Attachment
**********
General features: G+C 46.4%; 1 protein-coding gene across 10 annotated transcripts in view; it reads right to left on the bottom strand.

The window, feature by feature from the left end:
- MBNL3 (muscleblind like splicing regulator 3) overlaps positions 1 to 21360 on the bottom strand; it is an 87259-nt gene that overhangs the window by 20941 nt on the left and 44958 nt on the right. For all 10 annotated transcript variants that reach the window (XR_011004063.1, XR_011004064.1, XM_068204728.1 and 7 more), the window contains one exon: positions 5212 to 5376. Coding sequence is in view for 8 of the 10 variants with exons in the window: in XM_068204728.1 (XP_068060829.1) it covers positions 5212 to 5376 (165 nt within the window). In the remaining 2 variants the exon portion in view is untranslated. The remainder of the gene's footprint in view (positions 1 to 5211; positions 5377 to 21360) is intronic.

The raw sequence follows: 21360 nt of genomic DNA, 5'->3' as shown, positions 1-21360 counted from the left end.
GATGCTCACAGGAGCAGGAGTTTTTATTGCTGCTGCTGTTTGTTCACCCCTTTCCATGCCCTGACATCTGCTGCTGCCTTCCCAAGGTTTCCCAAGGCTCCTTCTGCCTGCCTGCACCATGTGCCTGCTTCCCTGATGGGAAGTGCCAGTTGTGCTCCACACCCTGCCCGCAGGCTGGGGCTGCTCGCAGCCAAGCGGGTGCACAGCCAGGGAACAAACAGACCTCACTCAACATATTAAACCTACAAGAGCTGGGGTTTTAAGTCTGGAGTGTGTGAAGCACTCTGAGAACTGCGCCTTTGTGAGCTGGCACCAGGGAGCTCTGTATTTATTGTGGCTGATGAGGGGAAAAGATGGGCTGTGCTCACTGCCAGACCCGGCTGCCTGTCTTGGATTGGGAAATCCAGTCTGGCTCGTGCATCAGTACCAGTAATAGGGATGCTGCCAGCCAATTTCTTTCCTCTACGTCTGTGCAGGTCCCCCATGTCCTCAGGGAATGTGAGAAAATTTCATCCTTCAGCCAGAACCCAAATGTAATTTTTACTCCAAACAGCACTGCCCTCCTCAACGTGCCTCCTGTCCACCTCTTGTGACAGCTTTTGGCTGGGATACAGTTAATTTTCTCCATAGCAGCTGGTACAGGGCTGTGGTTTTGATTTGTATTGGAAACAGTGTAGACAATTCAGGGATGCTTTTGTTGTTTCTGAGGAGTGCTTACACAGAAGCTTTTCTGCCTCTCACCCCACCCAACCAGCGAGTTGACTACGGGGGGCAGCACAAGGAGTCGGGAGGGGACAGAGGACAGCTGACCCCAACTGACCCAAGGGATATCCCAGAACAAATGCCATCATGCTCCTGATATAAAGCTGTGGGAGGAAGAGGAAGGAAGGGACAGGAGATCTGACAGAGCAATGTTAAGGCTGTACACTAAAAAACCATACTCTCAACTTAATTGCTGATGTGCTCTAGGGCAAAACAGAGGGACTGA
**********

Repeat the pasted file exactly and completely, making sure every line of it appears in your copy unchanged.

General features: G+C 46.4%; 1 protein-coding gene across 10 annotated transcripts in view; it reads right to left on the bottom strand.

The window, feature by feature from the left end:
- MBNL3 (muscleblind like splicing regulator 3) overlaps positions 1 to 21360 on the bottom strand; it is an 87259-nt gene that overhangs the window by 20941 nt on the left and 44958 nt on the right. For all 10 annotated transcript variants that reach the window (XR_011004063.1, XR_011004064.1, XM_068204728.1 and 7 more), the window contains one exon: positions 5212 to 5376. Coding sequence is in view for 8 of the 10 variants with exons in the window: in XM_068204728.1 (XP_068060829.1) it covers positions 5212 to 5376 (165 nt within the window). In the remaining 2 variants the exon portion in view is untranslated. The remainder of the gene's footprint in view (positions 1 to 5211; positions 5377 to 21360) is intronic.

The raw sequence follows: 21360 nt of genomic DNA, 5'->3' as shown, positions 1-21360 counted from the left end.
GATGCTCACAGGAGCAGGAGTTTTTATTGCTGCTGCTGTTTGTTCACCCCTTTCCATGCCCTGACATCTGCTGCTGCCTTCCCAAGGTTTCCCAAGGCTCCTTCTGCCTGCCTGCACCATGTGCCTGCTTCCCTGATGGGAAGTGCCAGTTGTGCTCCACACCCTGCCCGCAGGCTGGGGCTGCTCGCAGCCAAGCGGGTGCACAGCCAGGGAACAAACAGACCTCACTCAACATATTAAACCTACAAGAGCTGGGGTTTTAAGTCTGGAGTGTGTGAAGCACTCTGAGAACTGCGCCTTTGTGAGCTGGCACCAGGGAGCTCTGTATTTATTGTGGCTGATGAGGGGAAAAGATGGGCTGTGCTCACTGCCAGACCCGGCTGCCTGTCTTGGATTGGGAAATCCAGTCTGGCTCGTGCATCAGTACCAGTAATAGGGATGCTGCCAGCCAATTTCTTTCCTCTACGTCTGTGCAGGTCCCCCATGTCCTCAGGGAATGTGAGAAAATTTCATCCTTCAGCCAGAACCCAAATGTAATTTTTACTCCAAACAGCACTGCCCTCCTCAACGTGCCTCCTGTCCACCTCTTGTGACAGCTTTTGGCTGGGATACAGTTAATTTTCTCCATAGCAGCTGGTACAGGGCTGTGGTTTTGATTTGTATTGGAAACAGTGTAGACAATTCAGGGATGCTTTTGTTGTTTCTGAGGAGTGCTTACACAGAAGCTTTTCTGCCTCTCACCCCACCCAACCAGCGAGTTGACTACGGGGGGCAGCACAAGGAGTCGGGAGGGGACAGAGGACAGCTGACCCCAACTGACCCAAGGGATATCCCAGAACAAATGCCATCATGCTCCTGATATAAAGCTGTGGGAGGAAGAGGAAGGAAGGGACAGGAGATCTGACAGAGCAATGTTAAGGCTGTACACTAAAAAACCATACTCTCAACTTAATTGCTGATGTGCTCTAGGGCAAAACAGAGGGACTGA